The Pantone Color Matching System (PMS) is an industry standard color matching and reproduction system. By creating a standardized and cataloged set of colors, Pantone allows various manufacturers in different locations to make use of this system in order to make sure their product colors will match without having to directly contact one another. The actual Pantone guides consist of a large number of thin cardboard sheets measuring approximately 6"×2" (15cm×5cm) which are printed on one side with a series of color swatches and then bound into a small flipbook. An example "page" might contain a number of blues varying from light to dark, or from a "true" blue toward a more turquoise shade.
Applications[edit | edit source]
One of the most notable applications is the standardizing of colors in the CMYK process. In the CMYK process, color printing is achieved by using four inks: cyan, magenta, yellow, and black. This use is especially important since the majority of the world's printed material is produced using the CMYK process. There is a special subset of Pantone colors that can be reproduced using this process, and those able to be simulated through the CMYK process are specially labeled in the company's guides.
Colors in the Pantone system are referred to by their allocated number, for example, 'PMS 130'. PMS colors are almost always used in branding and have also been used in government legislation to describe the colors of flags. Scottish Parliament debated a petition in January 2003 to refer to the blue in the Scottish flag (St. Andrew's Cross) as 'PMS 300'. Canada and South Korea, as well as organizations like the Fédération Internationale de l'Automobile (FIA) have also moved to match their colors to Pantone coded colors in an effort to avoid the erroneous production of their flags/logos. Several U.S. states including Texas have passed legislation for the use of PMS colors in their flags for this same reason.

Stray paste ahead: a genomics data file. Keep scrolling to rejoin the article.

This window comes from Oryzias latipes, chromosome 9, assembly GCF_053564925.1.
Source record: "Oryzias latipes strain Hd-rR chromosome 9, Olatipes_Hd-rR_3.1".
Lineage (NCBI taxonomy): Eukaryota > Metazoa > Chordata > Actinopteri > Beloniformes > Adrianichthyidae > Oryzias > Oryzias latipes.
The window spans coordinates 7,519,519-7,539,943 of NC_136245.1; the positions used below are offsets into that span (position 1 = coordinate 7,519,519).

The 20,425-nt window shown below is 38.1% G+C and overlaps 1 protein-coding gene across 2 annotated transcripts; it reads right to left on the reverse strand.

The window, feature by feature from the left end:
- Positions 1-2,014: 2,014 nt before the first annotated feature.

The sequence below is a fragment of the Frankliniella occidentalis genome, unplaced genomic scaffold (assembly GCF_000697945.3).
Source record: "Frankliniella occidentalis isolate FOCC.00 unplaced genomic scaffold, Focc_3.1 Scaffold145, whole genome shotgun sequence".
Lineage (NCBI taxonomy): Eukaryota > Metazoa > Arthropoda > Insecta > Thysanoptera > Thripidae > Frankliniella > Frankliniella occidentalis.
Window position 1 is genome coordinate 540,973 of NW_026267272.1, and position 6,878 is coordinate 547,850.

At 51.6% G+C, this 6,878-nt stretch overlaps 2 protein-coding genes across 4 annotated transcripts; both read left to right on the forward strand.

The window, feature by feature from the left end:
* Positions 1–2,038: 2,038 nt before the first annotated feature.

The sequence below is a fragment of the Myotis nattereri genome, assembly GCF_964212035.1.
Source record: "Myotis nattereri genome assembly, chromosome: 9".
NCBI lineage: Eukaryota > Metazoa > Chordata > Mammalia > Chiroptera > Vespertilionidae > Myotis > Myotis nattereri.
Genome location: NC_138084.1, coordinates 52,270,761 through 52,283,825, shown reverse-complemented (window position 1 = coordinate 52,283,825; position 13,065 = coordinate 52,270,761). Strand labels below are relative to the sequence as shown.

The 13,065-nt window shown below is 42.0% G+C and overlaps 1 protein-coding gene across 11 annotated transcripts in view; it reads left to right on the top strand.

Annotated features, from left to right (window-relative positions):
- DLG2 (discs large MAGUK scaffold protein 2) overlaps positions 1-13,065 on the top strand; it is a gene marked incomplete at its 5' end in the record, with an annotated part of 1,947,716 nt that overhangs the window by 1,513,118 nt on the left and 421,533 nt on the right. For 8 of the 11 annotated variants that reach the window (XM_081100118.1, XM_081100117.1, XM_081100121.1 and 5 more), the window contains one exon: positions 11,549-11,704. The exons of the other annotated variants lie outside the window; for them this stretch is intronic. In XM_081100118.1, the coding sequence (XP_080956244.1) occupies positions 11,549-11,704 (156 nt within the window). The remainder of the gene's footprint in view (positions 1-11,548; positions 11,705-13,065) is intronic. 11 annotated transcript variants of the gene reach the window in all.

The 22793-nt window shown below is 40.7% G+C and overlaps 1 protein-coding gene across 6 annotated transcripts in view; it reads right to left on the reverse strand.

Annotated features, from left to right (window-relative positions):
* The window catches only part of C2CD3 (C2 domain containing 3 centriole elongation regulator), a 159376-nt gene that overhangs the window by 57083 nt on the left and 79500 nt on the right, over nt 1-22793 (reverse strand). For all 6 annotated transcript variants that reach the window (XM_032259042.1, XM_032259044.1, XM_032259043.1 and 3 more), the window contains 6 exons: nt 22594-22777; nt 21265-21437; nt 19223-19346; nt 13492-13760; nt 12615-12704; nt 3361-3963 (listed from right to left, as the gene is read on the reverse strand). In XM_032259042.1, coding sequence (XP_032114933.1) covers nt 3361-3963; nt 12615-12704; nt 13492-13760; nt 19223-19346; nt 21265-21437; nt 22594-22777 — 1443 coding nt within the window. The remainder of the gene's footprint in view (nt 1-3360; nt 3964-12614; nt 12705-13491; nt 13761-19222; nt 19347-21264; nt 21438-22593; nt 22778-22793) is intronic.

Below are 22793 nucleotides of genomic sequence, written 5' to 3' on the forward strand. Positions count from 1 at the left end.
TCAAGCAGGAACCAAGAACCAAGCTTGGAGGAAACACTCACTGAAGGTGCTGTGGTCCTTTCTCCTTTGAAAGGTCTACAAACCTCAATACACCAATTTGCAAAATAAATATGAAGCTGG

The Pantone system also allows for a variety of specialized colors to be produced including metallics and fluorescents. While the majority of the colors on the Pantone system are beyond the printed CMYK range, in 2001 Pantone began providing RGB translations of their existing colors. Pantone's latest system, "Goe," includes RGB as well as Lab values with each color. Computer screen-based colors use the red, green, blue (RGB) system to create various shades, while unlike the RGB and CMYK color models, the Lab color system is designed to approximate human vision.